In northern Saskatchewan, the rockbound Canadian Shield emerges from the Great Plains and cradles a network of rivers and lakes, creating a canoe-tripper’s multi-lane highway. Indigenous Cree paddled these waters for centuries. Later on, early European explorers and fur-traders traveled the area in the 18th and 19th centuries. More recently, it was immortalized by Minnesotan conservationist Sigurd Olson’s 1961 book, The Lonely Land.

Since then, countless paddlers have retraced the strokes of Olson’s journey, which followed the pool-and-drop course of the Churchill and Sturgeon-Weir rivers at a time when fur-trading posts were still centers of commerce in roadless communities. But few modern trippers-Olson included-compare with the ambitions of Toronto-based paddler Bill Buxton.

On paper, Buxton’s three-week, 270-mile expedition, set to depart in less than two weeks, reads much the same as a typical northern Saskatchewan canoe trip: It takes in the island-choked waters of Lake La Ronge, follows the old fur trade route across historic Frog Portage, and ends at the town of Missinipe. Where it differs, however, is in Buxton’s choice of canoes. His party of four will paddle two 17-foot birchbark canoes-of similar design to the area’s first canoeists and no more technologically advanced than those paddled by legendary explorer Alexander Mackenzie.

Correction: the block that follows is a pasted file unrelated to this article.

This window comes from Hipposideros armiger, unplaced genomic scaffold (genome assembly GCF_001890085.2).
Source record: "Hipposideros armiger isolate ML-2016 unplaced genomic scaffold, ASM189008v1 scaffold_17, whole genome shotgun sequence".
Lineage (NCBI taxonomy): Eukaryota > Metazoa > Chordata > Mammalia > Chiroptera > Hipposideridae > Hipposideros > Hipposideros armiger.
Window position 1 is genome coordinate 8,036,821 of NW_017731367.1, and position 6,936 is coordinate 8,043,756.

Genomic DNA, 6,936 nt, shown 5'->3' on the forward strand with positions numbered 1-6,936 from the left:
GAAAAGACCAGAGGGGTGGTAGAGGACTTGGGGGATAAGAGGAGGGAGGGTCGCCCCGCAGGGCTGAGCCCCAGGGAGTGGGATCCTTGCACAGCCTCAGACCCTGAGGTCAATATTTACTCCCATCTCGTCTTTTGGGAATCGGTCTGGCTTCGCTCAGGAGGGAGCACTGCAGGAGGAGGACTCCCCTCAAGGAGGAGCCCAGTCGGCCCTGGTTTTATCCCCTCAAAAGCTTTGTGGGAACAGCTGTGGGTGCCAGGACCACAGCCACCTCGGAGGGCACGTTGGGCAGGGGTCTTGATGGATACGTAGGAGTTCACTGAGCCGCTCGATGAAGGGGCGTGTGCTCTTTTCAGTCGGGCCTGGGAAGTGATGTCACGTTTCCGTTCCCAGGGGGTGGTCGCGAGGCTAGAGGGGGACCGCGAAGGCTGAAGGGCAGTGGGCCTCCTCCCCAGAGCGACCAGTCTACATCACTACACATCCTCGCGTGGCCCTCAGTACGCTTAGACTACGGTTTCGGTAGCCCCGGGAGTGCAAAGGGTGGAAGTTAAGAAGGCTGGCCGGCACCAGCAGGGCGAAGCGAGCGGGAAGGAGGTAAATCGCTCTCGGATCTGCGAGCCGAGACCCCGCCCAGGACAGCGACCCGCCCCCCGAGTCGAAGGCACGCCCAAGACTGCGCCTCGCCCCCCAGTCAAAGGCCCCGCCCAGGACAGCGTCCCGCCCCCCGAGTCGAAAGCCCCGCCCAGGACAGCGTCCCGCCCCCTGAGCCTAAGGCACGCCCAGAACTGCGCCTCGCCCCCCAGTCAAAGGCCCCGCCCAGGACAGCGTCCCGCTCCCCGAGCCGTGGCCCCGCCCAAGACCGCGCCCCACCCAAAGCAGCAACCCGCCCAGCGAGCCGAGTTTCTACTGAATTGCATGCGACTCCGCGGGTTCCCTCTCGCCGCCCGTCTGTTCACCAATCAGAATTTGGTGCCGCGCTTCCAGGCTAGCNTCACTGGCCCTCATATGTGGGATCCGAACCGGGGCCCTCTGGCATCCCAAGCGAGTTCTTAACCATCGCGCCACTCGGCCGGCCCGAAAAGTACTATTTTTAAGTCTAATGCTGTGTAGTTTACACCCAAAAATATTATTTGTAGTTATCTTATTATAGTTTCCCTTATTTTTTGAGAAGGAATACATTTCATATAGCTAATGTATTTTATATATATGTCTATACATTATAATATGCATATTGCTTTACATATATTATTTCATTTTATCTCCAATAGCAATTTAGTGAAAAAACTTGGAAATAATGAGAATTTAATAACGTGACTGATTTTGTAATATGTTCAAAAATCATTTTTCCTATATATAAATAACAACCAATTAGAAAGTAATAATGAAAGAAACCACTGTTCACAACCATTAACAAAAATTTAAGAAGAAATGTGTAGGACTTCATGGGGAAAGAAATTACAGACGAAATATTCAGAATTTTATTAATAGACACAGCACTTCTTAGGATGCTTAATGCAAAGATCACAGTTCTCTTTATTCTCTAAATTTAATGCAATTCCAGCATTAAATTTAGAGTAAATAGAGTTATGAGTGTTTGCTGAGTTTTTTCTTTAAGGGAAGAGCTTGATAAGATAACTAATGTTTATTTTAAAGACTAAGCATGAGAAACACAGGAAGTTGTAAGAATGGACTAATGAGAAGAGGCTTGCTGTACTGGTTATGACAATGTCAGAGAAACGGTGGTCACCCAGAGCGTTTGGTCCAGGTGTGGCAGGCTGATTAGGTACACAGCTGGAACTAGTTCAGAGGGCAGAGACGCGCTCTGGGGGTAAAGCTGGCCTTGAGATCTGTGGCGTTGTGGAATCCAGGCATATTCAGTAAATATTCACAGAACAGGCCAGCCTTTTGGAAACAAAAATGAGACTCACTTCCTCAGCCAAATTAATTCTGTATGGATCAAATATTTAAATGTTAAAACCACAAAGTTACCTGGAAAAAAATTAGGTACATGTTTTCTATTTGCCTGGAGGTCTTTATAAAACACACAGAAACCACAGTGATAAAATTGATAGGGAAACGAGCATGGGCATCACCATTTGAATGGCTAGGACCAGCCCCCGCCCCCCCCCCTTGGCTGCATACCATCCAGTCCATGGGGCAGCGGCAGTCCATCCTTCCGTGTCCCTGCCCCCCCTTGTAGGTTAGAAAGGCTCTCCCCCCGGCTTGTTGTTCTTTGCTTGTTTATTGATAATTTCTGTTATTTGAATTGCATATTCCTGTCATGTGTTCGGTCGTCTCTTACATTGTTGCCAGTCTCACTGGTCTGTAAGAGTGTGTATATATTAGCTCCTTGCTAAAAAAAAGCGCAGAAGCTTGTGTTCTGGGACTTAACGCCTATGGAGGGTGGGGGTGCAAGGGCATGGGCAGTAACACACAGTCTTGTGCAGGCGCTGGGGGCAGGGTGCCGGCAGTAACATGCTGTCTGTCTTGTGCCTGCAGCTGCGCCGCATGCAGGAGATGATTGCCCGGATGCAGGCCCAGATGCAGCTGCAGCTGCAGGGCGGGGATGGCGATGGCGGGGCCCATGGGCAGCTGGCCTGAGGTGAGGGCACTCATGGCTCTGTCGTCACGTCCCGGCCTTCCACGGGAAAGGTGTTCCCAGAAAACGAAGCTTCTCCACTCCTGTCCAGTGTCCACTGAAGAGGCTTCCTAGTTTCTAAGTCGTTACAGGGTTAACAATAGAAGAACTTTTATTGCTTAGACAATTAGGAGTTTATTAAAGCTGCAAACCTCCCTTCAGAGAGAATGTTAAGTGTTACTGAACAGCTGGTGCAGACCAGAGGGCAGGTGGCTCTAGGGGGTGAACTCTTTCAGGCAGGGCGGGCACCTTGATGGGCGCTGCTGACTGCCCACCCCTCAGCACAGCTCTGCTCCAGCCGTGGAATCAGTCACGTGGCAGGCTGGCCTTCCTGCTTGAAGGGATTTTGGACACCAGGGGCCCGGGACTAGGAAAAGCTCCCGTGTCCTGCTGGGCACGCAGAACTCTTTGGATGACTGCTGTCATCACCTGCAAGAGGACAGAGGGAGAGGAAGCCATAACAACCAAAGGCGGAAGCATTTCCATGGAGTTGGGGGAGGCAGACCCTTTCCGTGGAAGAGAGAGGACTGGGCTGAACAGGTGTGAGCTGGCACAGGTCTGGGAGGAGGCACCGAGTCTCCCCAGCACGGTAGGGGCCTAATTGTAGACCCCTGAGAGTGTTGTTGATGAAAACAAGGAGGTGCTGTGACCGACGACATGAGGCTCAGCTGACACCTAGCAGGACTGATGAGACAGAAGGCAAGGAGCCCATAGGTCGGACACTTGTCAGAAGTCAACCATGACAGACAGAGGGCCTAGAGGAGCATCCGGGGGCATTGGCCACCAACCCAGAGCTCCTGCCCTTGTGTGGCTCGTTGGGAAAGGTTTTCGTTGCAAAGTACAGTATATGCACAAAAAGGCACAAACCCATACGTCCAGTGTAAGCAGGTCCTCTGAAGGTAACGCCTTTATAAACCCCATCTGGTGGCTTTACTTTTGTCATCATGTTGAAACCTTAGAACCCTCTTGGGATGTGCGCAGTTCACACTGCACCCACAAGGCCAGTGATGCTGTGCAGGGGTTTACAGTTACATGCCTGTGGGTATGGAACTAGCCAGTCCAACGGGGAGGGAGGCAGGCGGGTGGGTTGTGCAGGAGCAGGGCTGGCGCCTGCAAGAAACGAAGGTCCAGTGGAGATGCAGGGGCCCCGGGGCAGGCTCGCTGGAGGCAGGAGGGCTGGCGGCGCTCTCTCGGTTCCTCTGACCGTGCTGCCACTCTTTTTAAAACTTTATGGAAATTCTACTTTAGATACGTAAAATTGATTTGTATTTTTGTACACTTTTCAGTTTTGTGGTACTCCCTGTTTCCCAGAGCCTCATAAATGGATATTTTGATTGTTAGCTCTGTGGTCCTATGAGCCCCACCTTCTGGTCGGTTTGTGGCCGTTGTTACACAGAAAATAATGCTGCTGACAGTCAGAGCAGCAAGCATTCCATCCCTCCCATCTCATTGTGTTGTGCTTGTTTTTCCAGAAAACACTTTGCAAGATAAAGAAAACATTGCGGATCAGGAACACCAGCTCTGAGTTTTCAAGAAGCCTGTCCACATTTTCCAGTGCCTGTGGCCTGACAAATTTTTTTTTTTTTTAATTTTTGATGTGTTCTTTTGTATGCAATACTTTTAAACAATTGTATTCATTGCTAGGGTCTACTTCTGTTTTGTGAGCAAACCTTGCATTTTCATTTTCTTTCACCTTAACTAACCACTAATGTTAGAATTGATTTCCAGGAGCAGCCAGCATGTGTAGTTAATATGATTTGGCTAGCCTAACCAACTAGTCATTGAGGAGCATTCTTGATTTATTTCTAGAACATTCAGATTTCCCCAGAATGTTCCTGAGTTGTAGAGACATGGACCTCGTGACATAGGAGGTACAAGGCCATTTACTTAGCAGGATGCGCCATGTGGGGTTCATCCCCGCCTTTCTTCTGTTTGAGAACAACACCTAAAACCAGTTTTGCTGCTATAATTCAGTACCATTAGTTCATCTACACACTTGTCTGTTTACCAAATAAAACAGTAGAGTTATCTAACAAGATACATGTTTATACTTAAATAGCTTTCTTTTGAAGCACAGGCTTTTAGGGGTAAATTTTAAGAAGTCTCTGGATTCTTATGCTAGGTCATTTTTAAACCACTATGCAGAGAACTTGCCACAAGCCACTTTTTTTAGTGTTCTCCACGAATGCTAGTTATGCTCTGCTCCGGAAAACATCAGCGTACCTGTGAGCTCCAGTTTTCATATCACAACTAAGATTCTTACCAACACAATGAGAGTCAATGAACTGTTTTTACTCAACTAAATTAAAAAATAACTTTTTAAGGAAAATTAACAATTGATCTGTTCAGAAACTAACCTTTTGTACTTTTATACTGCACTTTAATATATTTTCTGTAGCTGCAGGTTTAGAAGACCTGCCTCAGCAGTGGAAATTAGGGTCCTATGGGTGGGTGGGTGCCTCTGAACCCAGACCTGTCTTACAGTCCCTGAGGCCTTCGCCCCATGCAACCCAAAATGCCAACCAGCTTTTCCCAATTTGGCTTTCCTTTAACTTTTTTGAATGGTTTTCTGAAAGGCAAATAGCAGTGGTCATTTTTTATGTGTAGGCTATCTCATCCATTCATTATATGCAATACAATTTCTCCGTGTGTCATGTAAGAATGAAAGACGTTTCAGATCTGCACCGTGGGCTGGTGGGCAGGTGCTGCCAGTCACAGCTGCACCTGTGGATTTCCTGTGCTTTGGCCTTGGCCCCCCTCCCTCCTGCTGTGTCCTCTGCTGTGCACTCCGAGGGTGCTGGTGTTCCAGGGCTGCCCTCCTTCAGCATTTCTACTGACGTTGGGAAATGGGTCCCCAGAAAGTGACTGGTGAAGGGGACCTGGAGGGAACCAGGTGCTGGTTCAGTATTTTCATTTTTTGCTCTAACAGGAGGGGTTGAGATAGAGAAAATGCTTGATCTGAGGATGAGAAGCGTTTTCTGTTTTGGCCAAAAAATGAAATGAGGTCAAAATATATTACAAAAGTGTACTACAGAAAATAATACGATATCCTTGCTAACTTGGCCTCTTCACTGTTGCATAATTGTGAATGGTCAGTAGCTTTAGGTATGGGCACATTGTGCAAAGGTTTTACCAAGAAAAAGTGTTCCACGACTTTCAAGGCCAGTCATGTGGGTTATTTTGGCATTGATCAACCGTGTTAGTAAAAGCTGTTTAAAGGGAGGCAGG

Buxton assisted Ontario craftsman Tom Byers in building the canoes. Initially, he admits he was intimidated by the thought of paddling cedar-ribbed, bark-covered canoes in whitewater. But Byers, who describes birchbark canoes as being “spring-loaded” and resilient, convinced Buxton otherwise. “I’m sure that many of Tom’s canoes are used as decorations,” says Buxton, “but it’s clear that he builds them to be used. Plus if I wrap it around a rock I can go into the woods and rebuild it. That’s kind of neat.”

For Buxton, a jet-setting Microsoft researcher, choosing to paddle traditional boats was also one of aesthetics. “I live very much in the high end of the high-tech world,” he says. “I like the grounding [paddling a bark canoe] brings. They are the most beautiful canoes in the world to paddle. When you see one, you just have to paddle it.”
Conor Mihell